You may be tempted to substitute milk instead of cream in this pasta sauce. Perhaps you’re trying to cut back on fat or calories, or maybe you just don’t happen to have heavy cream in your fridge. However, adding milk will not give the same results as cream. The sauce will be quite a bit thinner and not as rich-tasting. There’s also a good possibility that the milk will curdle when it’s combined with the acidic tomatoes.
Either whipping cream or heavy cream can be used for creamy pasta sauces. Heavy cream has 38% fat content; whipping cream is a bit less, ranging from 30-35%.
Storage & Reheating Tips
Pink pasta is best when it’s served immediately. If you have some leftover, cover and refrigerate it. It will keep for a few days. It does not freeze well.
To reheat, microwave individual portions in 30 second increments until it’s warmed through. Don’t overheat it because the sauce may separate.
More Pasta Sauces
- Carrot Pasta Sauce
- Skinny Alfredo Sauce
- Creamy Enchilada Sauce (a southwestern inspired sauce that is surprisingly great on pasta!)
- Angel Hair Pasta with Roasted Red Pepper Sauce
- Vegan Bolognese – with Lentils and Quinoa
- Instant Pot Buffalo Chicken Pasta
- Pasta with Garlic and Oil by The Reluctant Gourmet (so easy!)
Did you make this? Be sure to leave a review below and tag me @rachelcooksblog on Facebook, Instagram, or Pinterest!
- 8 ounces angel hair pasta, uncooked
- 1 tablespoon unsalted butter
- 3 tablespoons minced yellow onion
- 1 clove garlic, minced
- 1 cup heavy cream or whipping cream
- ¾ cup seeded, peeled and chopped fresh tomatoes (see note)
- 1 tablespoon grated Parmesan cheese, more if desired
- 1 tablespoon chopped fresh basil, more for garnish
- Bring a large pot of salted water to a boil over high heat (see note about peeling tomatoes). Cook angel hair pasta as directed on package, drain.
- Meanwhile, melt butter in a large skillet over medium heat and sauté onion and garlic until onion is translucent.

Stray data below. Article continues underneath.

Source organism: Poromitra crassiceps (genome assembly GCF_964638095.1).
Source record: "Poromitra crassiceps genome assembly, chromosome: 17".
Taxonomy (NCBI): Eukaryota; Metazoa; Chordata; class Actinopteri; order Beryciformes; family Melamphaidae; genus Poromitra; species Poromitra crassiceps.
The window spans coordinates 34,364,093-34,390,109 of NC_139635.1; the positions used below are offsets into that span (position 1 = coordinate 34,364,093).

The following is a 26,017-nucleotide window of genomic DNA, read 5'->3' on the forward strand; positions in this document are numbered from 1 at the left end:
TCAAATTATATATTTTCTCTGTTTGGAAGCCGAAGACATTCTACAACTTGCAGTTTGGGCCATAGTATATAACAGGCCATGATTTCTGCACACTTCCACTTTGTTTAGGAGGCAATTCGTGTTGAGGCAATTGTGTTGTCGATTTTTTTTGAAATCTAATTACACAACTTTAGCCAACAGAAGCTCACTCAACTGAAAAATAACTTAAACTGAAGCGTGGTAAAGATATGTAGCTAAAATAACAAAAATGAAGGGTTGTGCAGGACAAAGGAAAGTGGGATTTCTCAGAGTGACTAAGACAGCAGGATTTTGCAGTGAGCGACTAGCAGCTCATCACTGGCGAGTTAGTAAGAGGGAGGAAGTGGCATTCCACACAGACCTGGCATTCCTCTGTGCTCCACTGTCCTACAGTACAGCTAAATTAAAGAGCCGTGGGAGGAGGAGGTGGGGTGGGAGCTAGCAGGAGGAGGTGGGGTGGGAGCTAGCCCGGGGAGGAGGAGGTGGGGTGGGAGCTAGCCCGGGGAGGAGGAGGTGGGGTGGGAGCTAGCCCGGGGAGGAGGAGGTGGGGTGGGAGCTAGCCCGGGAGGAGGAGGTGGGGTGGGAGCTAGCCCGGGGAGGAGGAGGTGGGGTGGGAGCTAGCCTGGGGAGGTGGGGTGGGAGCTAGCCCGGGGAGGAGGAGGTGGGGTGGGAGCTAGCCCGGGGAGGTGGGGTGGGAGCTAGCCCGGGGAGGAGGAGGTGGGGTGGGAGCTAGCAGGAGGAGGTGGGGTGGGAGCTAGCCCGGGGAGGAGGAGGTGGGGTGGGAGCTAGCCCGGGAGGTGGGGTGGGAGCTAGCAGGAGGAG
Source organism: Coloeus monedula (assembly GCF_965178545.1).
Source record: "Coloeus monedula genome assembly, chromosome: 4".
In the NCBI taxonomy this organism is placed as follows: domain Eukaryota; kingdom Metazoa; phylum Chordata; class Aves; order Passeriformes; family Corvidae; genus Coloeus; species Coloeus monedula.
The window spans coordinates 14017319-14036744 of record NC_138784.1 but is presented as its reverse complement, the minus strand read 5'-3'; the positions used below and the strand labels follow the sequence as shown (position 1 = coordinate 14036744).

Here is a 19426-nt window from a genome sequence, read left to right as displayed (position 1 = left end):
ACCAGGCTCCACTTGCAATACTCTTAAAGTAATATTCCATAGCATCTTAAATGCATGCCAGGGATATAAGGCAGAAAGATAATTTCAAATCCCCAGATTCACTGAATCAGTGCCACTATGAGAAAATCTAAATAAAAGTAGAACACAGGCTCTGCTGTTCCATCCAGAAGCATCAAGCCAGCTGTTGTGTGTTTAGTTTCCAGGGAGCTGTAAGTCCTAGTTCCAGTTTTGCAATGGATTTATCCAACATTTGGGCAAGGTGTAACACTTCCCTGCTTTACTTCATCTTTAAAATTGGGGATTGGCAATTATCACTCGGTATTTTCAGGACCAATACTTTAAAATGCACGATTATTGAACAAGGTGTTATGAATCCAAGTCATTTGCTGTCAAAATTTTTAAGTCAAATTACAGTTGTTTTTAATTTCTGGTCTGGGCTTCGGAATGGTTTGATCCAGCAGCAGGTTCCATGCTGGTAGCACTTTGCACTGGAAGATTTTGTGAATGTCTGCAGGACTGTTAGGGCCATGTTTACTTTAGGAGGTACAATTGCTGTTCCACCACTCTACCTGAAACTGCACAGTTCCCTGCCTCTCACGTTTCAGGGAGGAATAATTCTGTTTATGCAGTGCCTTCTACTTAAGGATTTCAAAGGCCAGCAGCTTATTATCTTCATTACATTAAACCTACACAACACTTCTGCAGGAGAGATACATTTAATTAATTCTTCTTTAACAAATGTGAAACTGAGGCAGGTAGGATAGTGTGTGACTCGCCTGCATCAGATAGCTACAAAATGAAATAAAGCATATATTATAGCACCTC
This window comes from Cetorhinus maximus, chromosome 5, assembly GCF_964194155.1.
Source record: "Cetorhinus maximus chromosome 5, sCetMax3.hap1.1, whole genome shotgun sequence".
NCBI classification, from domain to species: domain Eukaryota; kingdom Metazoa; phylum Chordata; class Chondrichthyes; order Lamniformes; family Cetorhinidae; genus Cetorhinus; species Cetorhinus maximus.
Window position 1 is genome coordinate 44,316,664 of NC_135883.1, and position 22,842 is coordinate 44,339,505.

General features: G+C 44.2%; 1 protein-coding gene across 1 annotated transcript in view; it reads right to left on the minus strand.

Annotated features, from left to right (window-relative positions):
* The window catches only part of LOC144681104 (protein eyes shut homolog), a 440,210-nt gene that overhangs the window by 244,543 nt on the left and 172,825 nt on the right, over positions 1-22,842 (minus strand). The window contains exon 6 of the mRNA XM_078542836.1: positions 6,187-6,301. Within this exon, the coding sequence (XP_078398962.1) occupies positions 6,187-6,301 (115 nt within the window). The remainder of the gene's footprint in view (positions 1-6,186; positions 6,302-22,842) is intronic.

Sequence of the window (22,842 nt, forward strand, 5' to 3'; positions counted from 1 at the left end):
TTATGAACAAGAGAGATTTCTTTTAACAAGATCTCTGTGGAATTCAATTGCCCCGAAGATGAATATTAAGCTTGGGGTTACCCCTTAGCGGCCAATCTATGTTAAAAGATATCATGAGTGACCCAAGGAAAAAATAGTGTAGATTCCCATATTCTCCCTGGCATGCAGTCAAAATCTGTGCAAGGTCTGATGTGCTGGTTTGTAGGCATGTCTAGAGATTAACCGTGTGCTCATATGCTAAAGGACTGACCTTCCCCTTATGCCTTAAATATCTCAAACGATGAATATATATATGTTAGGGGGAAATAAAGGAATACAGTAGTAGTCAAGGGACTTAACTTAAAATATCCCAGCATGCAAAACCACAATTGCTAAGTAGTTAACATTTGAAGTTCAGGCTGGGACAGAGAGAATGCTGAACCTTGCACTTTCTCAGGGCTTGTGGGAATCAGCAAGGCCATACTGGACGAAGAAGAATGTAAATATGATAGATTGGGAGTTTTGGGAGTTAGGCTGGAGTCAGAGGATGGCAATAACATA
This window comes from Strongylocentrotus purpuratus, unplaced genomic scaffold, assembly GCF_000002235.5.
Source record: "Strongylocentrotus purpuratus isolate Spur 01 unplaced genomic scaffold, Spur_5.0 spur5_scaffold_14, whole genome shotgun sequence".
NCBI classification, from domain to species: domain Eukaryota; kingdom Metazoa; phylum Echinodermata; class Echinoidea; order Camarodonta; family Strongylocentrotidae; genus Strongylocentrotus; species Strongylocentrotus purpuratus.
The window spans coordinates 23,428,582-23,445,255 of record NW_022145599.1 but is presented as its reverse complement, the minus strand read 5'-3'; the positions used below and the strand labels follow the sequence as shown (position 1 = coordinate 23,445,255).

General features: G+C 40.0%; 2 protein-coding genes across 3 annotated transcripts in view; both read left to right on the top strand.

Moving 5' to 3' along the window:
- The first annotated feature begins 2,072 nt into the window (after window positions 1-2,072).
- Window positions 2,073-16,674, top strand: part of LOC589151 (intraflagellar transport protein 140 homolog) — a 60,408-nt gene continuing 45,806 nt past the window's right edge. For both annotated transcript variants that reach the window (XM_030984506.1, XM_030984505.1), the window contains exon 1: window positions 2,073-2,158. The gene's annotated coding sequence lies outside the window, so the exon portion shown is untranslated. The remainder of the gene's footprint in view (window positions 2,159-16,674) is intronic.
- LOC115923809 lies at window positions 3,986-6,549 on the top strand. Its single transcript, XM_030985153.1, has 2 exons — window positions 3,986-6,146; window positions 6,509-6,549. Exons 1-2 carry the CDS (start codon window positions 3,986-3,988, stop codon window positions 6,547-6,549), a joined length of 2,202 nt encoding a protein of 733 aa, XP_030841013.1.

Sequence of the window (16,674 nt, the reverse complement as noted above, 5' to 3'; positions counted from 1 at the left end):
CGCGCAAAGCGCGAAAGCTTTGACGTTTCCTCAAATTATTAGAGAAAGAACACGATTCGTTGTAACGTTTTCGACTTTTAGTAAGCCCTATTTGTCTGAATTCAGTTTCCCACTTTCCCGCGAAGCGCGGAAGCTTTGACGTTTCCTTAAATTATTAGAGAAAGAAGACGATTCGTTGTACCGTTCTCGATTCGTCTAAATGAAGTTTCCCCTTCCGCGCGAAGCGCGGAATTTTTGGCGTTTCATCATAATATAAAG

- Add cream and cook until reduced and thickened, about 10 minutes.
- Reduce heat to low and add tomatoes, Parmesan cheese, and basil and cook until sauce turns a light pink color.
- Mix in cooked pasta until evenly coated. Serve immediately, topped with additional fresh basil.
- Add more tomatoes: You can’t go wrong with a few additional tomatoes so if you have extras, don’t worry, just add them to the sauce! it will make your sauce a deeper pink.
- To easily peel tomatoes, I use my boiling water before I put the pasta in it. Score a small “X” in the bottom of each tomato with a sharp knife. Place them in a heat-safe colander with a handle (or you can use a slotted spoon) and place them in the boiling water for 1 to 2 minutes or until you see the skin separating from the flesh of the tomatoes. Remove from boiling water and place in an ice bath (ice cubes + cold water). The skin should come off easily once the tomatoes cool a bit.
- I use whole wheat pasta 95% of the time when I cook, but since this sauce is delicate, regular pasta is best.
This website provides approximate nutrition information for convenience and as a courtesy only. Nutrition data is gathered primarily from the USDA Food Composition Database, whenever available, or otherwise other online calculators.
Leave a Review